One, Tampa Bay's Joe Maddon, is fighting with Scioscia's Halos for the Wild Card, which is the last remaining spot into the American League playoffs.
Another, Milwaukee's Ron Roenicke, has less of a direct impact on Scioscia. But in his first year removed from being the Angels' bench coach, Roenicke guided the Brewers to a National League Central title. Scioscia made sure to congratulate him after Friday's game and before Saturday's action.
He praised Roenicke's calm demeanor and his ability to adapt to any type of player, noting his style is perfect for managing a big league club. "He was ready for the opportunity," Scioscia said. "He's got a great baseball mind, he's great with people, and I think his ability to infuse aggressiveness in a lot of different areas into a team is very evident."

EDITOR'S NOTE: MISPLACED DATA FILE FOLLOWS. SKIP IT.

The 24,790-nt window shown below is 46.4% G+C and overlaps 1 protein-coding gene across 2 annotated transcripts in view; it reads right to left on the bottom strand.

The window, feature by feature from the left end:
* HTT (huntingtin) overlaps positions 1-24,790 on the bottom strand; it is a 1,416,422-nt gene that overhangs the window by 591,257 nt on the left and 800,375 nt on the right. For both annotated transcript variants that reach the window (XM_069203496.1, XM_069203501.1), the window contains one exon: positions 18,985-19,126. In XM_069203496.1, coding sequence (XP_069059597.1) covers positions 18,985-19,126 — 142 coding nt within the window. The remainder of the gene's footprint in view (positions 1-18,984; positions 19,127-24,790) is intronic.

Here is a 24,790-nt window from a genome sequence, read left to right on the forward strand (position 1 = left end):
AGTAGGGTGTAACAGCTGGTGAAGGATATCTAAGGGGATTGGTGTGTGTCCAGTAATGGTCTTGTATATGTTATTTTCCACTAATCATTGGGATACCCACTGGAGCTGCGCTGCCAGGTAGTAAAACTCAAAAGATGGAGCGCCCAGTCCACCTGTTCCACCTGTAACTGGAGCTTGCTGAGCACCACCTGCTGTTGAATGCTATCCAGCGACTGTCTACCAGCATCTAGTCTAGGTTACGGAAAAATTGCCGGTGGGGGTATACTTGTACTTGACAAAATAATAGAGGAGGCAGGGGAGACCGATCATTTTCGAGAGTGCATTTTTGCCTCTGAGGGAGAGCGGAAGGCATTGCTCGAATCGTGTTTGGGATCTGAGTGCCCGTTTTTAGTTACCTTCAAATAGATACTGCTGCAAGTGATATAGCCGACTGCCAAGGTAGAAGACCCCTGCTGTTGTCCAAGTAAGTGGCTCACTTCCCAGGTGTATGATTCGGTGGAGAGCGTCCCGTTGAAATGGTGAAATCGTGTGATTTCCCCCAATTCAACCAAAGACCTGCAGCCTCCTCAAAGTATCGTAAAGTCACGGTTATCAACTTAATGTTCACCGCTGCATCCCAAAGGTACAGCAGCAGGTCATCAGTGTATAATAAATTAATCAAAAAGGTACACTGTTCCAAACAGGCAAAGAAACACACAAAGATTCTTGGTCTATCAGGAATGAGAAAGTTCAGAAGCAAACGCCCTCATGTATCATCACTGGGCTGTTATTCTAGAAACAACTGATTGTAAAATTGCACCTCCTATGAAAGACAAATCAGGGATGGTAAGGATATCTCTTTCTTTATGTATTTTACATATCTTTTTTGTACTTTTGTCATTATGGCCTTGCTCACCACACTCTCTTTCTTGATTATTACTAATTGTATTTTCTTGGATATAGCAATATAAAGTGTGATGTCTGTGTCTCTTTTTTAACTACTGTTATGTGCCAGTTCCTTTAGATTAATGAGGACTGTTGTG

As for Maddon, Scioscia said it felt "strange" to be going head-to-head with him for a playoff spot, though he always knew it might be a possibility.
"There's a whole new division that forms at the end of every season," Scioscia said. "It's the Wild Card division, and it's Tampa, it's us and it's Boston."
Before Saturday's game against the A's, Scioscia shooed away the notion that he had anything to do with the successes of Maddon, Roenicke and San Diego skipper Bud Black.
"As far as a breeding ground, those guys -- Joe and Buddy and Ron -- those guys are just incredible baseball minds," Scioscia said. "They would have had an opportunity wherever they went. We had a great time with them and we're still very close and talk a lot of baseball."